Jimmy Fallon Finally Speaks Out Against Trump After 'Shameful' Response to Charlottesville, but Is It Too Late?

Jimmy Fallon on Trump
Jimmy Fallon, host of "The Tonight Show." NBC/YouTube

It took President Donald Trump two days to decisively condemn white supremacists following violent protests on Saturday in Charlottesville, Virginia. And it took Jimmy Fallon eight months into Trump's presidency to engage politically on The Tonight Show and condemn Trump. In both cases, the reactions came too late.

On Monday's episode of his NBC late-night talker, Fallon broke from his usual apolitical shtick to speak up about the events in Charlottesville. "It's my responsibility to stand up against intolerance and extremism," he said, straight-faced and somber.

"What happened in Charlottesville was just disgusting," Fallon continued. He said he was "sick to my stomach" seeing Nazi flag-waving white supremacists on the news and feared what kind of impression the images would leave on his two young daughters.

The comedian went on to criticize Trump's delayed response to the hate-fueled protests, which resulted in one woman's death when a man drove a car into a large group of counterprotesters Saturday.

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"The fact that it took the president two days to come out and clearly denounce racists and white supremacists is shameful," Fallon said. "I think he finally spoke out because people everywhere stood up and said something."

Fallon appeared sincere Monday night, but it seemed a late reaction to a man who even as a presidential candidate provoked outrage among many of the late-night hosts.

Fallon has maintained that his show isn't "a political show," as he reiterated Monday, and has had a fairly muted response to the political headlines that have rocked—and exhausted—America in the last eight months. His down-the-middle neutrality has been criticized by viewers and critics; in May, Newsweek's Alexander Nazaryan dubbed him "late-night's least woke comedian." Fallon said in a May interview with The New York Times he intends to remain neutral because "people that voted for Trump watch my show as well."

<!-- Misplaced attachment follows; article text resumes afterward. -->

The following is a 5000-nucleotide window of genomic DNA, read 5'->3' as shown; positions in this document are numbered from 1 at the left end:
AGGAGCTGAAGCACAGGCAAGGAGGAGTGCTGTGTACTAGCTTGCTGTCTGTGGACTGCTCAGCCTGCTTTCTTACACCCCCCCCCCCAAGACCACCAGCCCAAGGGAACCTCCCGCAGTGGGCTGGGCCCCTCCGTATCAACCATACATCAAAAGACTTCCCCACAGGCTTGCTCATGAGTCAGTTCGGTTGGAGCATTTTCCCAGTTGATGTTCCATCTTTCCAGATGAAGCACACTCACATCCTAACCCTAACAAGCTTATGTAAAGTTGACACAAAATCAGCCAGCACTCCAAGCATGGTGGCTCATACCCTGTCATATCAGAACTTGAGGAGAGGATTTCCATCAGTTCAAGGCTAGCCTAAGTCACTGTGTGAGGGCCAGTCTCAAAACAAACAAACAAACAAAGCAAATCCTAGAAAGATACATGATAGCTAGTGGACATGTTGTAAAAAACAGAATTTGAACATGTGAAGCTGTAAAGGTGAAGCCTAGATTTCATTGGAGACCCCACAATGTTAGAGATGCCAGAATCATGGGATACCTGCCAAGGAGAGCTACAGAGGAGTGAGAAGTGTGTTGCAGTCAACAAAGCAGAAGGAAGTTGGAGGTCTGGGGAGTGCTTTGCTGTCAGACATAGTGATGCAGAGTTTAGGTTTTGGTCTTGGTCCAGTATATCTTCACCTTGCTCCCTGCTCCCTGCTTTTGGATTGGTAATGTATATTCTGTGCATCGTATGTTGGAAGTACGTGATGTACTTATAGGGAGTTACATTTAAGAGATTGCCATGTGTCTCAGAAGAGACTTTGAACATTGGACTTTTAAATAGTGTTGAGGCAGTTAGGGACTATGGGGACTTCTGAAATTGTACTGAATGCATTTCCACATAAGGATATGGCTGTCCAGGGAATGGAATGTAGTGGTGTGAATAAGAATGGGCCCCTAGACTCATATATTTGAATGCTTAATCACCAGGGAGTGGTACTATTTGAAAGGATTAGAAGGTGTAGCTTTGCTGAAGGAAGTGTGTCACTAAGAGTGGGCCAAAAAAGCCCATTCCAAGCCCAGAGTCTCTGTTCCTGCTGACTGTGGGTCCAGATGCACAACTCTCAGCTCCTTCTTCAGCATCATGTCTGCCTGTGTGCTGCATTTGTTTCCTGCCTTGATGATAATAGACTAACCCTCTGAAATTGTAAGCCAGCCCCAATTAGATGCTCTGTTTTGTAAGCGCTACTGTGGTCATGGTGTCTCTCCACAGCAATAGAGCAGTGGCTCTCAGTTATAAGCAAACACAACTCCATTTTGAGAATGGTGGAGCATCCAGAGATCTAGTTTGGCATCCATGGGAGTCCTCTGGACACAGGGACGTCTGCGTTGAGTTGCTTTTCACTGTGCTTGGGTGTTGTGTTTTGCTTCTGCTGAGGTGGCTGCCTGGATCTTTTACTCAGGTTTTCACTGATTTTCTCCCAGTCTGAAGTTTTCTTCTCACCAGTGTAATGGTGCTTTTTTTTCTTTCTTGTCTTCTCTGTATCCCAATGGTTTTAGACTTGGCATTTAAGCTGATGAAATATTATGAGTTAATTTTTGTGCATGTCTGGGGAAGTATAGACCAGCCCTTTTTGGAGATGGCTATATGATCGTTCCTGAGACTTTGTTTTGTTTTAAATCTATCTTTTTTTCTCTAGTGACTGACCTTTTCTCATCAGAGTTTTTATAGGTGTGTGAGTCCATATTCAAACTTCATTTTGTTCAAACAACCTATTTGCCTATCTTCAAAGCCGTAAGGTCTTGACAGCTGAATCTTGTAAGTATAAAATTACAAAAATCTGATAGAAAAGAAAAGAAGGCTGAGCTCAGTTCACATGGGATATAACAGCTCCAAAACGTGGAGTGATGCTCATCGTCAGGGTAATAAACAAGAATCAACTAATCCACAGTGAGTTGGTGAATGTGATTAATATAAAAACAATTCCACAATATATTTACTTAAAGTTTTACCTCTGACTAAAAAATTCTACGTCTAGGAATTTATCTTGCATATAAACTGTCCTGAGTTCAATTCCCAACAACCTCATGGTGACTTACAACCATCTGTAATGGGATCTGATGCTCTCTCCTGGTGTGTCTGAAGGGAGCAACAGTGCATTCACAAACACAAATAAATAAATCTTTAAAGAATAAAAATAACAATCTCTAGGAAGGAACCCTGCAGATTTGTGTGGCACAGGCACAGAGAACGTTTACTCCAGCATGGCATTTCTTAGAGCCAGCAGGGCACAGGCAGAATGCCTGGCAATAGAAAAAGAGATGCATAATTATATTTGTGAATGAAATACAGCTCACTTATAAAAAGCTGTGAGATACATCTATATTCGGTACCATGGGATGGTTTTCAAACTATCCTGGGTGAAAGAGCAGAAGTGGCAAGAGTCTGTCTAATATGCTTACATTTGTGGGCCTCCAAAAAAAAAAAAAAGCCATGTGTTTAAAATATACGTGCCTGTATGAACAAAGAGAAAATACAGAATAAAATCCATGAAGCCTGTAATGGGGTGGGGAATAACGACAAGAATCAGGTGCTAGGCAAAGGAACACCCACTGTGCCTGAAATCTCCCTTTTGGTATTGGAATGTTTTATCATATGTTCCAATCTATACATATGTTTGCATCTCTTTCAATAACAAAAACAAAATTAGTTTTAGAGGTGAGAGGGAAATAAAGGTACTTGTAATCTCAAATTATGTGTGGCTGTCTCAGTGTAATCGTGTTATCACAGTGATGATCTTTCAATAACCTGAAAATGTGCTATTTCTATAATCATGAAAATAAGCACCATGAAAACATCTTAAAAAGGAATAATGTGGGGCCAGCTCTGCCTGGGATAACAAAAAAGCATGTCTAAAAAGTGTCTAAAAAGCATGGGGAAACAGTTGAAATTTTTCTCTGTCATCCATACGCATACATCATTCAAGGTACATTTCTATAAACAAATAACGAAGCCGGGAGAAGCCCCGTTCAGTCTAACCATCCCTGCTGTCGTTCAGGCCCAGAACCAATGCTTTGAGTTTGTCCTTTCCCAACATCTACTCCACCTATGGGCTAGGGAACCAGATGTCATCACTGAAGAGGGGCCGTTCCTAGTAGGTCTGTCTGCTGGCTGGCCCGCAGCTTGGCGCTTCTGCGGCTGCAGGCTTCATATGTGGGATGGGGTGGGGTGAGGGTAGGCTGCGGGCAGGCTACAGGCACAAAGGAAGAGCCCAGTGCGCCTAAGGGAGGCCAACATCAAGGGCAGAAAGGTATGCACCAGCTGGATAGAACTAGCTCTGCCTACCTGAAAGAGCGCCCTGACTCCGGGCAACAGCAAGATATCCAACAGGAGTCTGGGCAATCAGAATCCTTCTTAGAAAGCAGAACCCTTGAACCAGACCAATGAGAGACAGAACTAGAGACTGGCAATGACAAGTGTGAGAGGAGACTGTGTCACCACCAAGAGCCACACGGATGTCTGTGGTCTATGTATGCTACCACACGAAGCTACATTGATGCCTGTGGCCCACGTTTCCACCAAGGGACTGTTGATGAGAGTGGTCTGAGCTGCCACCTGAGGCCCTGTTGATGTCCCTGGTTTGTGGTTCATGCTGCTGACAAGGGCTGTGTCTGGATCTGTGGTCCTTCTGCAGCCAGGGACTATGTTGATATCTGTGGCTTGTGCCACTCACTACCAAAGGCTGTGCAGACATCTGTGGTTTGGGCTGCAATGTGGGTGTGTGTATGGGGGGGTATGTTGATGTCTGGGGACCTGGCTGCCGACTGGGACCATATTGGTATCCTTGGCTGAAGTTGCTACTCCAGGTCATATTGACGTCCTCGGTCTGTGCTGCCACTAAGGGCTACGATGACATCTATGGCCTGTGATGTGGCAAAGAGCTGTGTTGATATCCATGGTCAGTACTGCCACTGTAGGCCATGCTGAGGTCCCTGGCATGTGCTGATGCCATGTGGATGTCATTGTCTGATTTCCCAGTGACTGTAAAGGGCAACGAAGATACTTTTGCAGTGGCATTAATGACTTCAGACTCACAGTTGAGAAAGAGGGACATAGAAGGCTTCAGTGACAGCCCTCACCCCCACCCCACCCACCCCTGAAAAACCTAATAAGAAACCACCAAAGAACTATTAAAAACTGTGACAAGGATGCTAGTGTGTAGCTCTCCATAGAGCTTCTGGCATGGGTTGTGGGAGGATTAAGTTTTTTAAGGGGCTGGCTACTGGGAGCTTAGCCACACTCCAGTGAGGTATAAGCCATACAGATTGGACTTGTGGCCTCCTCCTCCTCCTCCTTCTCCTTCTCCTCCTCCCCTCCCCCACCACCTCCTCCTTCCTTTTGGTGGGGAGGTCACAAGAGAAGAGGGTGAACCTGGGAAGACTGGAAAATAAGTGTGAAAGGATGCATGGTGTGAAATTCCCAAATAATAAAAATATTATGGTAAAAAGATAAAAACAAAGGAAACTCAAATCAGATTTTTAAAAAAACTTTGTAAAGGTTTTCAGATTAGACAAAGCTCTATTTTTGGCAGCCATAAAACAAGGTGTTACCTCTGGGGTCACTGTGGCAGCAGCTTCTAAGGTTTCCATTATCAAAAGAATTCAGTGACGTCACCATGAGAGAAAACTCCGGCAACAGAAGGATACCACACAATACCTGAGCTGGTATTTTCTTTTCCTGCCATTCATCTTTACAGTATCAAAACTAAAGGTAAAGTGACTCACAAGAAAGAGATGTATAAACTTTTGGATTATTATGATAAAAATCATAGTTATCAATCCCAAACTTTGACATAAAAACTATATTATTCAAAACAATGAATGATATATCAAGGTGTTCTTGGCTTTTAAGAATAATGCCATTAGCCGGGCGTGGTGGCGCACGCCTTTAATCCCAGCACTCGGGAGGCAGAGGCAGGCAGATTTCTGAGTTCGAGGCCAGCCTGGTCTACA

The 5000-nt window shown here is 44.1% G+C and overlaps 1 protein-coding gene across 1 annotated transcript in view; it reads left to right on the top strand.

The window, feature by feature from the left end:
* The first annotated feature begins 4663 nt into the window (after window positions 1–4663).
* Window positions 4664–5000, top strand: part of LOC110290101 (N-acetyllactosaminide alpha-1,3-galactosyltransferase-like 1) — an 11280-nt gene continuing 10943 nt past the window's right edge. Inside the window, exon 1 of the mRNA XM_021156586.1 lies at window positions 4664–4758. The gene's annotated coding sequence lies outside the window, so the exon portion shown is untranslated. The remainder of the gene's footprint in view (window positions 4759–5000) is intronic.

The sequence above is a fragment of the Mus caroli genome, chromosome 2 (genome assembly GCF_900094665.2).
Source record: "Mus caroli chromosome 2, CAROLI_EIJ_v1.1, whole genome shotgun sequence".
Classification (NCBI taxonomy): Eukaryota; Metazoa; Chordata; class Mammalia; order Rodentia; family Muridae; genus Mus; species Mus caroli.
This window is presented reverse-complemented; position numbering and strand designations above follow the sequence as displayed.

Fallon's mix of jovial celebrity interviews (including a softball interview with then-presidential candidate Trump last September), sketches and singalongs feels dated in the current landscape of the country and late-night television. 1950s America, this is not.

Comparatively, the comic's late-night rivals Stephen Colbert, Seth Meyers and Trevor Noah have all taken a more partisan approach on their shows. Their monologues impart upon viewers some understanding of the latest White House drama through comedy and hold the administration accountable on a national platform.

Colbert has particularly struck rich from his more politicized version of The Late Show. The comedian's talker had trailed behind the stalwart Tonight Show in the ratings for decades. But Colbert's nightly takedowns of Trump have increased viewership during the 2016-17 television season and gave The Late Show its first victory in the late-night ratings since the 1994-95 season. Colbert's show averaged 3.26 million viewers compared with Fallon's 3.18 million in the prime months of September through May. Trump himself acknowledged Colbert's ratings increase, took credit for it and, incidentally, boosted the show further.

Fallon isn't going anywhere, though. Tonight's ratings have taken a hit, but the legacy show still tops the advertiser-desired 18-49 viewer demographic that pulls in big bucks for NBC. Fallon's relevance, however, continues to decline, like Trump's approval ratings.